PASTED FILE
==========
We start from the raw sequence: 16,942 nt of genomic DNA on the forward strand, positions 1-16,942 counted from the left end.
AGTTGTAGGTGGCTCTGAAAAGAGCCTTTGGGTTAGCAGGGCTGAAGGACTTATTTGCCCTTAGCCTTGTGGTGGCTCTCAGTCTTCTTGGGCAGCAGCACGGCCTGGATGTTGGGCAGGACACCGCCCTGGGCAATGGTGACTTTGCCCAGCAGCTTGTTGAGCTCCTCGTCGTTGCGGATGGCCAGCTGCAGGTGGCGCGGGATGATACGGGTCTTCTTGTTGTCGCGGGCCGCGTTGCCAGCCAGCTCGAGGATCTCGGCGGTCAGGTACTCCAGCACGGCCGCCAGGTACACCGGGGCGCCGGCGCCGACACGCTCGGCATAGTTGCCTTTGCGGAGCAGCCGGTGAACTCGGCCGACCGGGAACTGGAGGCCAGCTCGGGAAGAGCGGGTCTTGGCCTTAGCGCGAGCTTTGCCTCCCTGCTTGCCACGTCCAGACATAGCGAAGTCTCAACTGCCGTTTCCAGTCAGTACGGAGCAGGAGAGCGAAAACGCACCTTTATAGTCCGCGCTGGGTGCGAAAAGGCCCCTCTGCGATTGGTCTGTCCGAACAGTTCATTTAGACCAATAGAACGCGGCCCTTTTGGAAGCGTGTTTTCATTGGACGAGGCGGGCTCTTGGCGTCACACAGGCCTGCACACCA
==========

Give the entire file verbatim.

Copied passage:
We start from the raw sequence: 16,942 nt of genomic DNA on the forward strand, positions 1-16,942 counted from the left end.
AGTTGTAGGTGGCTCTGAAAAGAGCCTTTGGGTTAGCAGGGCTGAAGGACTTATTTGCCCTTAGCCTTGTGGTGGCTCTCAGTCTTCTTGGGCAGCAGCACGGCCTGGATGTTGGGCAGGACACCGCCCTGGGCAATGGTGACTTTGCCCAGCAGCTTGTTGAGCTCCTCGTCGTTGCGGATGGCCAGCTGCAGGTGGCGCGGGATGATACGGGTCTTCTTGTTGTCGCGGGCCGCGTTGCCAGCCAGCTCGAGGATCTCGGCGGTCAGGTACTCCAGCACGGCCGCCAGGTACACCGGGGCGCCGGCGCCGACACGCTCGGCATAGTTGCCTTTGCGGAGCAGCCGGTGAACTCGGCCGACCGGGAACTGGAGGCCAGCTCGGGAAGAGCGGGTCTTGGCCTTAGCGCGAGCTTTGCCTCCCTGCTTGCCACGTCCAGACATAGCGAAGTCTCAACTGCCGTTTCCAGTCAGTACGGAGCAGGAGAGCGAAAACGCACCTTTATAGTCCGCGCTGGGTGCGAAAAGGCCCCTCTGCGATTGGTCTGTCCGAACAGTTCATTTAGACCAATAGAACGCGGCCCTTTTGGAAGCGTGTTTTCATTGGACGAGGCGGGCTCTTGGCGTCACACAGGCCTGCACACCA